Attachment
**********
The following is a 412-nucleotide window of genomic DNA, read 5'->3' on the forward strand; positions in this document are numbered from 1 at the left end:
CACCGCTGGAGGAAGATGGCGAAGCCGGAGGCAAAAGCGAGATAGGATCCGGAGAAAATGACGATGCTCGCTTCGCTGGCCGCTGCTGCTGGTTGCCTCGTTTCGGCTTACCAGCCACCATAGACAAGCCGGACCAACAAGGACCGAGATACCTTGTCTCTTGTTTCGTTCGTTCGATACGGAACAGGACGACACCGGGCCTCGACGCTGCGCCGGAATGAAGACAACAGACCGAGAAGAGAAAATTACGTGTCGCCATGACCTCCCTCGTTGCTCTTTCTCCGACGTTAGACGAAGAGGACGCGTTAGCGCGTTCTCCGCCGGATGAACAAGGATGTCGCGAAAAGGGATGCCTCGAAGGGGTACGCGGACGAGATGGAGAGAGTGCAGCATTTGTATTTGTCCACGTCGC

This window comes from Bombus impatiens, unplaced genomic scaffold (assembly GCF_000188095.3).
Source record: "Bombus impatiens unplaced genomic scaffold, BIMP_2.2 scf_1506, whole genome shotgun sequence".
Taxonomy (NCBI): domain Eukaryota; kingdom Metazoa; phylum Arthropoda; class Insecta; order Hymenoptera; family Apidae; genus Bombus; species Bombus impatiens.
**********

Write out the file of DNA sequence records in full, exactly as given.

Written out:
The following is a 412-nucleotide window of genomic DNA, read 5'->3' on the forward strand; positions in this document are numbered from 1 at the left end:
CACCGCTGGAGGAAGATGGCGAAGCCGGAGGCAAAAGCGAGATAGGATCCGGAGAAAATGACGATGCTCGCTTCGCTGGCCGCTGCTGCTGGTTGCCTCGTTTCGGCTTACCAGCCACCATAGACAAGCCGGACCAACAAGGACCGAGATACCTTGTCTCTTGTTTCGTTCGTTCGATACGGAACAGGACGACACCGGGCCTCGACGCTGCGCCGGAATGAAGACAACAGACCGAGAAGAGAAAATTACGTGTCGCCATGACCTCCCTCGTTGCTCTTTCTCCGACGTTAGACGAAGAGGACGCGTTAGCGCGTTCTCCGCCGGATGAACAAGGATGTCGCGAAAAGGGATGCCTCGAAGGGGTACGCGGACGAGATGGAGAGAGTGCAGCATTTGTATTTGTCCACGTCGC

This window comes from Bombus impatiens, unplaced genomic scaffold (assembly GCF_000188095.3).
Source record: "Bombus impatiens unplaced genomic scaffold, BIMP_2.2 scf_1506, whole genome shotgun sequence".
Taxonomy (NCBI): domain Eukaryota; kingdom Metazoa; phylum Arthropoda; class Insecta; order Hymenoptera; family Apidae; genus Bombus; species Bombus impatiens.